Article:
The Jungle Book Review: A Wholly New, Yet Classic Adventure


Disney's The Jungle Book seemed a slightly unlikely film for a live-action remake. The animated classic, after all, was already one of many adaptations of Rudyard Kipling's tales of a boy who grew up in the Jungle, and it was just that: a classic. In Disney's recent spate of live-action fairytale films, I really didn't know what to think of The Jungle Book in the lead-up to the film.

Then came D23 Expo last summer, and the first official footage. When Director Jon Favreau took the stage to introduce the film and some of its actors, he talked about how the entire movie was created on sound stages in Los Angeles, CA. The jungle, the animals, all CGI, using the latest of technologies. Seeing, then, was believing, and seeing it in action in just a brief clip was incredible.

Well, the full film takes that experience and multiplies it exponentially. For the screening, Disney put us in a Dolby Cinema theater, with ATMOS sound, specially designed to help you feel like you're a part of the film. From the moment the Disney castle logo faded into the distance and the jungle began to emerge in every direction on the screen, it was easy to lose yourself in the majesty. It's simply the most breathtaking use of CGI ever in a film, and that's largely because there's almost nothing in it that ever makes you even think of CGI.

Almost nothing, of course, as yes, these animals do talk, mostly speaking in English. What's awe-inspiring, however, is the way they move. These animals, entirely the creation of artists, look and behave very much like real beasts of the jungle. The voice cast, from Idris Elba's booming and terrifying Shere Khan to Bill Murray's surprisingly endearing and heartfelt performance as Baloo and literally everyone in-between, was so perfectly chosen, it was easy to believe those particular animals could have those voices. It made sense that Bagheera would have the wisdom that Sir Ben Kingsley's voice intones, and that Kaa's seductive hypnosis would come at the sound of Scarlett Johansson. The voices coupled with the movements make the viewers simply another part of the story; we don't have to suspend much disbelief, because it's just all so easy to believe.

The jungle itself is as much a character in the film as any, and the way it feels so completely alive is breathtaking. Without knowing ahead of time and constantly reminding myself of its true origins, I simply would've thought this whole thing was shot in an incredible, lush, old jungle.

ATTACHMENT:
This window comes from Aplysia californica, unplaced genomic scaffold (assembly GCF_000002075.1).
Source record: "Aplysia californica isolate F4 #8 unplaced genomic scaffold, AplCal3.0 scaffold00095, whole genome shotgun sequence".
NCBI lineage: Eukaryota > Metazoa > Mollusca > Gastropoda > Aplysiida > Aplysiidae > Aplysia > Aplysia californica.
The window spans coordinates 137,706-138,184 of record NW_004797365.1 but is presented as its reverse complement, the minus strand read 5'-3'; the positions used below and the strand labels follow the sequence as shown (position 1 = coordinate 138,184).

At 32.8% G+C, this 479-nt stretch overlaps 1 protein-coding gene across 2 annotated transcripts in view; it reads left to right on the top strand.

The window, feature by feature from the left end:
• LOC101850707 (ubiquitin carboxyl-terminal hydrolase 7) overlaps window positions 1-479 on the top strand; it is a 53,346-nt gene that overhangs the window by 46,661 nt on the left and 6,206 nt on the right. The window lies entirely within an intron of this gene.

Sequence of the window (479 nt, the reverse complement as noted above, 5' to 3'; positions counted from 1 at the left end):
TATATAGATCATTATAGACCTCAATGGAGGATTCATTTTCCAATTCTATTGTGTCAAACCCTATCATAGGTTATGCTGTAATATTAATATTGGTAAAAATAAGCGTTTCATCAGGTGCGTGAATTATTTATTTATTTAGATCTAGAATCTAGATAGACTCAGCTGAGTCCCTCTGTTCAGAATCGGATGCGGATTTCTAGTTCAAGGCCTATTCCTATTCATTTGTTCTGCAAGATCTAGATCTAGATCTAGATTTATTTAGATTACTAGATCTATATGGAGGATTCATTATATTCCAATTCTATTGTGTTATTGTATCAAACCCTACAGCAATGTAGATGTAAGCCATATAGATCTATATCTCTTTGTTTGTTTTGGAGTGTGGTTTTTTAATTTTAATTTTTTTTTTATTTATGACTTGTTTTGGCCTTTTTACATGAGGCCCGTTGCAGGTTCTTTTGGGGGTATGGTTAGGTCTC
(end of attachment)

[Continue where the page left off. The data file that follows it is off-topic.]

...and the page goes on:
But the real standout here is Neel Sethi, the newcomer who played Mowgli. Favreau said Sethi had to film the entire movie twice - once in mocap suits to better serve the action and interaction with the animal characters, and once in costume. Without an incredibly strong human anchor, none of the mysticism of the film would work, and Sethi provides it with an incredible ease. His performance is so natural, with real child-like behavior and response that so often seems forced on the big screen, or is completely dispelled by the director, that you simply feel you're watching a real boy go through this adventure.

The sense of adventure captured in The Jungle Book is just as astonishing as the visual feats. The film pulls you in from literally the first pan-out shot to the very end. Again, it feels like there's a force to the jungle itself that moves the adventure along, and even knowing the story (or at least remembering the high points) from the decades-old animated edition, it's remarkably easy to completely lose yourself in the fun, the excitement, the shock, the nervousness, and really the whole film.

The Jungle Book is a movie that was very difficult to conceive of ahead of time, and that the trailers only give a tiny taste to. If you can see it in 3D, do so, in a Dolby Cinema theater, even better. The use of those new(ish) technologies to create a truly immersive world changed what I thought this kind of film experience could be. This film is Disney (and Favreau - and his cast - and his visual FX designers - and sound designers... you get the picture) at its finest. A thrilling and completely new experience with just enough of the classic feel, it should leave Disney, and even just film, fans of all ages with a smile on their faces and a happy tune on their lips.


Grade: A

The Jungle Book hits theaters Friday, April 15, 2016.